About PAST The taste of ink

Amy Li Gallery is pleased to invite you to join the opening of our group exhibition - "The taste of ink " , which takes place at 3pm on the 2rd of November. The exhibition is curated by art critic Liu Libin who is also a Ph.D of CAFA. Seven contemporary Chinese artists such as Chen Qi, Liu Liyun, Liu Zhixing, Luo Wei, Tan Ping, Wang Huangsheng and Wu Mengshi will participate in this exhibition.

Based on the philosophical ideas that 'man is an integral part of nature' and 'compatible with matter', some critics regard the relationship between the artist himself and the paper (or the work) as the patent of traditional Chinese painting. Somehow, this concept gave curator rise to the following reflections. And that led to the original intention of 'The Taste of Ink'.

Artists who truly inherited the essence of traditional Chinese painting could be oil painters, printmakers or even installation artists, not necessarily traditional Chinese painters. The position of artists accompanies the migration of ink and brush, thus forming the assimilation between substance and self. Moving Visions Series by artist Wang Huangsheng appropriately reconstructs the relation between self and paper. The 'strong' transposition from body to paper can hardly be concealed: purified lines reveal the moment of 'writing' vividly on the paper. Tan Ping's 'One Cup' pursues a stage that's more pure and direct, it seeks some kind of uncertainty under 'the state of control'. Perhaps it's the arbitrary and disorderly nature of ink that gives us a sweet aftertaste. “Bodhi is fundamentally without any tree, the bright mirror is also not a stand,” immaculately reveal the transparency and spotless exposure of Luo and Liu's works. In Luo Wei's 'Transparent' series, she creates an interiorized empty world with all the minor details abandoned but leaving all the images in the scene. Comparatively, the delicate horse drawn by Liu Zhixing induces a tender emotion gently centered on common people. Those acrylic paintings express a universal feeling that is so pure, and pleasantly touching.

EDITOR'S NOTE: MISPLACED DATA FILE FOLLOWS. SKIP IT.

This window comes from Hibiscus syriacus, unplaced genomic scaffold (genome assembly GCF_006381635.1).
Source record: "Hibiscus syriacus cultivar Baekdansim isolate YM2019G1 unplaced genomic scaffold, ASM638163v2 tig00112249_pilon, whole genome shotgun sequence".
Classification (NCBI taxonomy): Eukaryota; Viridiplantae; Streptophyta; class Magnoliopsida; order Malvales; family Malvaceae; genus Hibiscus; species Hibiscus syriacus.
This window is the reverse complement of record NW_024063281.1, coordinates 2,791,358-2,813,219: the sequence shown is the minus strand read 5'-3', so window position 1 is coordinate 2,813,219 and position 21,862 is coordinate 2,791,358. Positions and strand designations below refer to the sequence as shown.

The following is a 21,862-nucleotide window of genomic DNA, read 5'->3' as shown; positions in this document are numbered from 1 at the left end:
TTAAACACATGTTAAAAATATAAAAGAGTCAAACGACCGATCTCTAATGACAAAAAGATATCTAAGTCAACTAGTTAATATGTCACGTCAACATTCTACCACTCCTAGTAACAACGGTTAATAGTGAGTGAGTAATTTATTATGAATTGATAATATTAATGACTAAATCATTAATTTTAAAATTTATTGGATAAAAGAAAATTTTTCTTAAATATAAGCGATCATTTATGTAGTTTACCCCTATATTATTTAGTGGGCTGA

The meaning of 'ink painting' is traditionally bounded as patent of traditional Chinese painting. As a result, many artists are bound in this small circle and are often overtaken by traditional stereotypes. In contrast, take a look at Chen Qi's woodblock prints 'Water' under this circumstance, we'd sense the persistence and speculation of the artist that are profoundly hidden in his works. Chen Qi declares independence of his woodblock prints from questioning the 'nature of materiel' while digging into the 'nature of mind'. In her work 'All About', Liu Liyun mineralizes traditional Chinese ink painting into simple lines, and gives new deification to it via her installation works. On the other hand, mechanical devices 'spawn' and 'worms' created by Wu Mengshi, cleverly creates another type of sight of ink painting.

How do we establish the language of traditional Chinese art in the modern world? The 'sense of texture' permeates into artist's lifestyle and the essence of 'materiel'. Yet by rethinking of 'materiel', it all comes back to the deep understanding of 'materiel' by the creators. In this process, the subjectivity of artist is lifted up, then traditional Chinese culture gets translated speculatively. As a result, their works could exist subjectively in a style of 'tactile', instead of being limited in any single format. The selected art works from this exhibition are all explorations of those artists from the past couple of years, and what we see is the outstanding 'quality' when they are presented together. As the scent of ink painting lingers around, and so this exhibition is entitled 'The Taste of Ink'.